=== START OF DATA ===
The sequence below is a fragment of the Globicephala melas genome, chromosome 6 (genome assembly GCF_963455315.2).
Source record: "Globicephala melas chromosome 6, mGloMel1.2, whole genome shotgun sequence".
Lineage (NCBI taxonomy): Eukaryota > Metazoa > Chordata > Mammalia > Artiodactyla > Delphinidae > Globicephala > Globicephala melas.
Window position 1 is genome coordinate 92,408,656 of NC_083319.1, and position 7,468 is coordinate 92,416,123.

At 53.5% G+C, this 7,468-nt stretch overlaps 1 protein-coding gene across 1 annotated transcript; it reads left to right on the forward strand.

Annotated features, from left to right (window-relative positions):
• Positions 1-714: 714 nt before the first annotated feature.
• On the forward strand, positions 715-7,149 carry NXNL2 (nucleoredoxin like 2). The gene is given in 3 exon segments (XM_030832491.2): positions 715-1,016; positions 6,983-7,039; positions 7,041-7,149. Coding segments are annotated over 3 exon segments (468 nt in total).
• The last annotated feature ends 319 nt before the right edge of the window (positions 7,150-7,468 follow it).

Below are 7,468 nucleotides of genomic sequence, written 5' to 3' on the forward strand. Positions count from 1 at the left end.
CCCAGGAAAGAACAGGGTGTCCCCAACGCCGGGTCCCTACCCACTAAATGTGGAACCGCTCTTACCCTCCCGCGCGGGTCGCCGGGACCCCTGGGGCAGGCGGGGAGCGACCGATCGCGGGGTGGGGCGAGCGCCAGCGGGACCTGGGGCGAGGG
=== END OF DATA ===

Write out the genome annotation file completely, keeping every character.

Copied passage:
The sequence below is a fragment of the Globicephala melas genome, chromosome 6 (genome assembly GCF_963455315.2).
Source record: "Globicephala melas chromosome 6, mGloMel1.2, whole genome shotgun sequence".
Lineage (NCBI taxonomy): Eukaryota > Metazoa > Chordata > Mammalia > Artiodactyla > Delphinidae > Globicephala > Globicephala melas.
Window position 1 is genome coordinate 92,408,656 of NC_083319.1, and position 7,468 is coordinate 92,416,123.

At 53.5% G+C, this 7,468-nt stretch overlaps 1 protein-coding gene across 1 annotated transcript; it reads left to right on the forward strand.

Annotated features, from left to right (window-relative positions):
• Positions 1-714: 714 nt before the first annotated feature.
• On the forward strand, positions 715-7,149 carry NXNL2 (nucleoredoxin like 2). The gene is given in 3 exon segments (XM_030832491.2): positions 715-1,016; positions 6,983-7,039; positions 7,041-7,149. Coding segments are annotated over 3 exon segments (468 nt in total).
• The last annotated feature ends 319 nt before the right edge of the window (positions 7,150-7,468 follow it).

Below are 7,468 nucleotides of genomic sequence, written 5' to 3' on the forward strand. Positions count from 1 at the left end.
CCCAGGAAAGAACAGGGTGTCCCCAACGCCGGGTCCCTACCCACTAAATGTGGAACCGCTCTTACCCTCCCGCGCGGGTCGCCGGGACCCCTGGGGCAGGCGGGGAGCGACCGATCGCGGGGTGGGGCGAGCGCCAGCGGGACCTGGGGCGAGGG